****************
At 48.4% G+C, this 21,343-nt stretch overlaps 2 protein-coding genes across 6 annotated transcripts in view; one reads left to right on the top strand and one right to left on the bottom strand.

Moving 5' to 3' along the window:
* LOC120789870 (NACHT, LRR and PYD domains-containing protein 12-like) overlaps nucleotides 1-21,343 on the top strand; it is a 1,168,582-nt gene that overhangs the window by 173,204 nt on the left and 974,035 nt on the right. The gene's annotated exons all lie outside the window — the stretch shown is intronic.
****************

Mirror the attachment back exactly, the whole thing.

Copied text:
At 48.4% G+C, this 21,343-nt stretch overlaps 2 protein-coding genes across 6 annotated transcripts in view; one reads left to right on the top strand and one right to left on the bottom strand.

Moving 5' to 3' along the window:
* LOC120789870 (NACHT, LRR and PYD domains-containing protein 12-like) overlaps nucleotides 1-21,343 on the top strand; it is a 1,168,582-nt gene that overhangs the window by 173,204 nt on the left and 974,035 nt on the right. The gene's annotated exons all lie outside the window — the stretch shown is intronic.